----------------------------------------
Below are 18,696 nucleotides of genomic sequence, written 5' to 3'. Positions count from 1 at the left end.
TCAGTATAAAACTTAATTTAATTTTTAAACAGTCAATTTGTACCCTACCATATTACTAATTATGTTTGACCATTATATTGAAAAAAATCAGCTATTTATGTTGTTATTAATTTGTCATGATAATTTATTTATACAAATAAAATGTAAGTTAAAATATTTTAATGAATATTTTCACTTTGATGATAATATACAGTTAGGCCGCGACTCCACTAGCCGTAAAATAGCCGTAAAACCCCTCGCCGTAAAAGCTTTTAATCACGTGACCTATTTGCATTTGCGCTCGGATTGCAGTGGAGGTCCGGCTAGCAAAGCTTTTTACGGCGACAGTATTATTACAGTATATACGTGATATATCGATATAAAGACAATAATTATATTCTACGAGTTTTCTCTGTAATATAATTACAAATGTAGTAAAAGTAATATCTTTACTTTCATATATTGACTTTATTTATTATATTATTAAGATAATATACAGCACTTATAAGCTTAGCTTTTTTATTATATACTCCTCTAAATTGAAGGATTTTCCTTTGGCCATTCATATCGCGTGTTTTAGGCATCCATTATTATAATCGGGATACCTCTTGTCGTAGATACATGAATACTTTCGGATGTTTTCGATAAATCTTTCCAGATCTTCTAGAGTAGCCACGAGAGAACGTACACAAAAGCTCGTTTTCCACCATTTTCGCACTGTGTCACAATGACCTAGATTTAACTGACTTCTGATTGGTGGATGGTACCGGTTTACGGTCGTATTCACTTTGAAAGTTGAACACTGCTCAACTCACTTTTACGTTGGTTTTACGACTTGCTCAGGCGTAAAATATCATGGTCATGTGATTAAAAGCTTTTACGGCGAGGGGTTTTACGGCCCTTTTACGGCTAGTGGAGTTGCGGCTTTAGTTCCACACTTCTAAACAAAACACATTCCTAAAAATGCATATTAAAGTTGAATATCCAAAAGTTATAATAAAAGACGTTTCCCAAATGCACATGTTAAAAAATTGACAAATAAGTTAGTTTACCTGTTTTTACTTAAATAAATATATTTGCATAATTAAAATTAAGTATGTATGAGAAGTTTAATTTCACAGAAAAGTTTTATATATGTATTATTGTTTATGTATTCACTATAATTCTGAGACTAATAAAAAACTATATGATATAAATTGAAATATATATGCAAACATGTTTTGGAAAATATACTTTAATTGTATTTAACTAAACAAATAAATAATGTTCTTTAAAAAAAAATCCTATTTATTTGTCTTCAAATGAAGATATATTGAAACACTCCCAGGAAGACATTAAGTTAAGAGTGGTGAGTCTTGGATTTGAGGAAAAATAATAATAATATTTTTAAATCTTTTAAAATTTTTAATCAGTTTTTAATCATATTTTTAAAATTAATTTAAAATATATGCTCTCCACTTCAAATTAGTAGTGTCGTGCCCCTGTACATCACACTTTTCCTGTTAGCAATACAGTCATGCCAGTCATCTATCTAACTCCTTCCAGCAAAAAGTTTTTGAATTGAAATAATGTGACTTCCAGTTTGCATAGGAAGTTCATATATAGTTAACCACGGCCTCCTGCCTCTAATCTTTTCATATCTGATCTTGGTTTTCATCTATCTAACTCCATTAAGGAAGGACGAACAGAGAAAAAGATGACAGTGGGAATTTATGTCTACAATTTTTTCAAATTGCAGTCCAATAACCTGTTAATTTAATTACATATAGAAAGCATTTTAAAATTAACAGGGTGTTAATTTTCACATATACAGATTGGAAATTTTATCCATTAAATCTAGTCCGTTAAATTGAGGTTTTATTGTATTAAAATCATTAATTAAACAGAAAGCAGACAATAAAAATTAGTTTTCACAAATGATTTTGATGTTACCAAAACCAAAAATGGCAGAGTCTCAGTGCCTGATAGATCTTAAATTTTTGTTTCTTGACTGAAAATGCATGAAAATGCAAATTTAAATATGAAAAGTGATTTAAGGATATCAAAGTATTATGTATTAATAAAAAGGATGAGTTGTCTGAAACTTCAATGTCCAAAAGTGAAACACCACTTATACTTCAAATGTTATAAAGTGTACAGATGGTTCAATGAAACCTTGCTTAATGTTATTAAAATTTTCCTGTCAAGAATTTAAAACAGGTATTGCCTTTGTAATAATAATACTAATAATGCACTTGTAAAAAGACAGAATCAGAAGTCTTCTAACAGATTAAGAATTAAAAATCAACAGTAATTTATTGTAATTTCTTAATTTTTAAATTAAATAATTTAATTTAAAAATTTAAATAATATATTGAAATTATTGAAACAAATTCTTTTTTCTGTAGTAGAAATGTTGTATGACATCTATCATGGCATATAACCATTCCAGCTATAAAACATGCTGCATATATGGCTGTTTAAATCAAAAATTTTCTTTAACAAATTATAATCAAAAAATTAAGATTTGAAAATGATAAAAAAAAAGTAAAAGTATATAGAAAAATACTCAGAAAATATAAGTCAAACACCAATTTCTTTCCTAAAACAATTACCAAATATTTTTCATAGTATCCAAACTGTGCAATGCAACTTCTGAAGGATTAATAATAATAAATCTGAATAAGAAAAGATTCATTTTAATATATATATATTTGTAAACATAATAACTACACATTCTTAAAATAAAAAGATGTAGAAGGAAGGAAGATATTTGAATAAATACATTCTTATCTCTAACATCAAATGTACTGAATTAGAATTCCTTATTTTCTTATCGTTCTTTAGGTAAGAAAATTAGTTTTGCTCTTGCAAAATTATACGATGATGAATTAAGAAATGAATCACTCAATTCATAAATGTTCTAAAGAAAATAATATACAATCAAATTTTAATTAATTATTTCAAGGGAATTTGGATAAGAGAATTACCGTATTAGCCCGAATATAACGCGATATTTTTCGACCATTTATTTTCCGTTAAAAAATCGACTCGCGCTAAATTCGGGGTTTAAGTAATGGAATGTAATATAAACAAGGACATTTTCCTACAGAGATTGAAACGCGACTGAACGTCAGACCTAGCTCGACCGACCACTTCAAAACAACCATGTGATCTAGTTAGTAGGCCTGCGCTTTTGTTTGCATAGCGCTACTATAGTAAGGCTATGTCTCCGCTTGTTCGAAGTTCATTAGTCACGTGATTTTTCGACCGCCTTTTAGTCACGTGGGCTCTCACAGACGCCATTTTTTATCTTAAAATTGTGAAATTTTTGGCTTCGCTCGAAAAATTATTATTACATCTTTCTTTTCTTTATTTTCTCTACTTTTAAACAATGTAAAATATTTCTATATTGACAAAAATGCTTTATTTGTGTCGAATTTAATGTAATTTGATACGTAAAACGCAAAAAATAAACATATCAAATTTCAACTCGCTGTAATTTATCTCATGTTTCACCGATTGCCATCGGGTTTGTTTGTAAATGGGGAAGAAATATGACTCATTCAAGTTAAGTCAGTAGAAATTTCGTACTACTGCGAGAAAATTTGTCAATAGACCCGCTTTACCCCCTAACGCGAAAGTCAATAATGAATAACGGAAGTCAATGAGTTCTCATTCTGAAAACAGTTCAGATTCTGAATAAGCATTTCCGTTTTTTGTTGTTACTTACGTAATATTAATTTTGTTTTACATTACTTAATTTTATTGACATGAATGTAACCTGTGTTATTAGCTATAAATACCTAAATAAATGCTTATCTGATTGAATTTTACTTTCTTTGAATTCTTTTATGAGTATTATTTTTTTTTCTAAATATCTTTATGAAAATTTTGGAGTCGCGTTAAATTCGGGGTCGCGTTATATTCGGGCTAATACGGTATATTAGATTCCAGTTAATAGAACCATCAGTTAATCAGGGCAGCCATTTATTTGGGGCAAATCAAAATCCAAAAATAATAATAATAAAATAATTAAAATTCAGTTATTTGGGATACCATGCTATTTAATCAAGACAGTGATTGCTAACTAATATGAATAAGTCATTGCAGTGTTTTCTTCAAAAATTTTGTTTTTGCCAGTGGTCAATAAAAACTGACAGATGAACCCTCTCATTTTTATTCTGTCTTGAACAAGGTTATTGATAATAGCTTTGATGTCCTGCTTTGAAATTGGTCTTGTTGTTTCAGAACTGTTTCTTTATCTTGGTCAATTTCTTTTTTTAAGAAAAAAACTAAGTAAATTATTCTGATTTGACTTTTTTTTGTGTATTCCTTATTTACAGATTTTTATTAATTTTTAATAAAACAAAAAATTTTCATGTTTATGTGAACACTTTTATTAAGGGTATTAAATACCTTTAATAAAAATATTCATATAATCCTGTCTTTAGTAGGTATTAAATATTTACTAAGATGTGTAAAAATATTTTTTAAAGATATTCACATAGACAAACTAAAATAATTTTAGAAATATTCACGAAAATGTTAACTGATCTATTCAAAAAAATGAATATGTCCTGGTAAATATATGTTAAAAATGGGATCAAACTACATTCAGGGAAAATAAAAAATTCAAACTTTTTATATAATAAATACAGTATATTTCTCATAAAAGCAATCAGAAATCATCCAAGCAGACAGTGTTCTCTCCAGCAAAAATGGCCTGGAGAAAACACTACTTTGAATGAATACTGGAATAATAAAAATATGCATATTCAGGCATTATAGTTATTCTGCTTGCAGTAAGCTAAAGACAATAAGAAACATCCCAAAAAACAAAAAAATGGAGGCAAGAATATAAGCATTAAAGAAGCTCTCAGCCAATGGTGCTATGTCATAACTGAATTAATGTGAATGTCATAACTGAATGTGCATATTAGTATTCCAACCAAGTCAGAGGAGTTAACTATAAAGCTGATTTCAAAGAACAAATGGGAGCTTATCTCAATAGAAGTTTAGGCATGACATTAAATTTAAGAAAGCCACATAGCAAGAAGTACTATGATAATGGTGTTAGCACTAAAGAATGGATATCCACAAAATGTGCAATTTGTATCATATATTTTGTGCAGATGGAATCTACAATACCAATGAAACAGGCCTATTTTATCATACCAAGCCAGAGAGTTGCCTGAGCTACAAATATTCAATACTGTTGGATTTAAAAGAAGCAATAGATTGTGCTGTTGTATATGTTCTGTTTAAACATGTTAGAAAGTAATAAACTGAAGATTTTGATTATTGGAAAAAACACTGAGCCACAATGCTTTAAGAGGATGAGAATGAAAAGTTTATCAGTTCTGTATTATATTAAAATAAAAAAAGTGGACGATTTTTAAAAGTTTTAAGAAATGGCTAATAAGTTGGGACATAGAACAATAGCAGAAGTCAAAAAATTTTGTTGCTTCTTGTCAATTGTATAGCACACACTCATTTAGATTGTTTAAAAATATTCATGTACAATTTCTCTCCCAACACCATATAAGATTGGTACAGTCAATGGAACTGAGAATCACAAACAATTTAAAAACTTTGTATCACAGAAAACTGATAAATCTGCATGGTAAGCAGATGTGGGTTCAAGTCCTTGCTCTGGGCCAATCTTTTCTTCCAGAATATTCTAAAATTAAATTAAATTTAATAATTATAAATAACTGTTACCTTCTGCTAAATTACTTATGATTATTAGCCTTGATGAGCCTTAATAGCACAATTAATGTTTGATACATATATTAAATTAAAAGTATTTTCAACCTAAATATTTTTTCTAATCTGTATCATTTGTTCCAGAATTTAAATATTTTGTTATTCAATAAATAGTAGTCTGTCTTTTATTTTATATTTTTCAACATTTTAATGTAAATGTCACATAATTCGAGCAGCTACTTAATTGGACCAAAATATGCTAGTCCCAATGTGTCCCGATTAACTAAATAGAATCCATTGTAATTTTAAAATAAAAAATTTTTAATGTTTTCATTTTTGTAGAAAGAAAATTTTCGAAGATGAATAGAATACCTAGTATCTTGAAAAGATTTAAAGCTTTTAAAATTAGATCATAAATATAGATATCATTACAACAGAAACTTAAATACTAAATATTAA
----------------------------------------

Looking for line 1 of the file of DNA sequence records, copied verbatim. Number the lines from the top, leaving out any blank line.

Below are 18,696 nucleotides of genomic sequence, written 5' to 3'. Positions count from 1 at the left end.